Peter and Gracie Rosenberger tell a riveting story. Perhaps you saw them not long ago share parts of it on the Today Show.
“We’re just two people who have had the daylights kicked out of us and are still standing,” said 45-year-old Peter Rosenberger in a telephone interview from his home in Nashville, Tennessee. “We face some brutal realities in life.”
Indeed, they do. In 1983, at age 17, Gracie fell asleep while driving and hit an Interstate barrier head-on, which launched her headfirst into a ravine. She spent the next few months in a hospital. Gracie has had more than 70 operations since the accident, including the amputation of her right leg in 1991 and left in 1995. Over the years, she has been the patient of more than 30 different specialists and her medical bills have totaled about $9 million.
“Gracie didn’t have her legs taken from her,” said Peter, who married Gracie in 1986. “She gave them up after recognizing how badly they were damaged. There wasn’t a surgery that could fix the pain. There are just some things this side of heaven that won’t be fixed.”
By a long shot, the amputations didn’t remove all her pain. After her accident, one surgeon counted in her about 200 below-the-waist fractures. It was an Evel Knievel-type wreck, said Peter, referring to the accident prone, famous daredevil motorcyclist.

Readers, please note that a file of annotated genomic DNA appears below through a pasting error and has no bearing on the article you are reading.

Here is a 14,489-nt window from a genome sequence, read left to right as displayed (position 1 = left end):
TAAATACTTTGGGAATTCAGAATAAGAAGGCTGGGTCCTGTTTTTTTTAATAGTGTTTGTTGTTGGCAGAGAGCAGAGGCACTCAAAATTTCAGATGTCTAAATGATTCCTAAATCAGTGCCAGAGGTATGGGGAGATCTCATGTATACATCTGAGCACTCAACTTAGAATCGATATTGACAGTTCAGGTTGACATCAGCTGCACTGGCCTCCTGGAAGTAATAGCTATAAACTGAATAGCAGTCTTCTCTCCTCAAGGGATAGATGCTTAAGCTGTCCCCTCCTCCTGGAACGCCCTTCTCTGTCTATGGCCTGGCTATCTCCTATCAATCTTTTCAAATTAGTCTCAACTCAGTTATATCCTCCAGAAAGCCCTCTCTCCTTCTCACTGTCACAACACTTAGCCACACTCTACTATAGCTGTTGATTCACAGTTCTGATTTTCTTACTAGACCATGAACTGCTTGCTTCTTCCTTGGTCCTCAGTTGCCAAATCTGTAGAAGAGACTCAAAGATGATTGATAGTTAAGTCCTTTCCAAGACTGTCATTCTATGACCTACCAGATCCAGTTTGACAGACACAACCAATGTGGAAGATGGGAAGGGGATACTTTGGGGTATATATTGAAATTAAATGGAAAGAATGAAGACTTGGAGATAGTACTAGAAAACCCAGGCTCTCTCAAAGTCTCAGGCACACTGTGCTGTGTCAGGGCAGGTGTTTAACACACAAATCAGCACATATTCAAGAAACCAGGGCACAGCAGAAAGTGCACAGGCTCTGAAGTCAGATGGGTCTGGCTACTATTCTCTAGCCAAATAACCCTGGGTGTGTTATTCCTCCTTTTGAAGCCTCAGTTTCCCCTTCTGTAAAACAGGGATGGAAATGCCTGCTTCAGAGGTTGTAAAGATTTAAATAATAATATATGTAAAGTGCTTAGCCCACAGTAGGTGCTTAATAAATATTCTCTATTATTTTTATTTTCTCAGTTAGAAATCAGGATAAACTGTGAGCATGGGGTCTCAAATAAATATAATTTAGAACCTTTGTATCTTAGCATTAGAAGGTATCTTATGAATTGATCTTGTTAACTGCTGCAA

Even though a below-knee, double amputee in a constant state of pain, Gracie has become an “advanced” snow skier. However, an even greater passion of hers has been her singing. Said Peter, “She has a powerful voice and was a vocal performance major at Belmont University.”
Gracie was the first woman with a disability to vocally perform at a U.S. political convention, when, in 2004, First Lady Laura Bush invited her to sing the National Anthem at the Republican National Convention the night Gov. Arnold Schwarzenegger spoke. She performed for President George W. Bush at another event. She also has appeared in the magazines People and Today’s Christian Woman, been on the Today Show twice, and performed alongside the U.S. Secretary of Defense for 10,000 soldiers at Fort Campbell, Kentucky.
Though many, her musical accomplishments pale when compared to the impact she and Peter have been having around the globe serving amputees through their faith-based ministry Standing With Hope.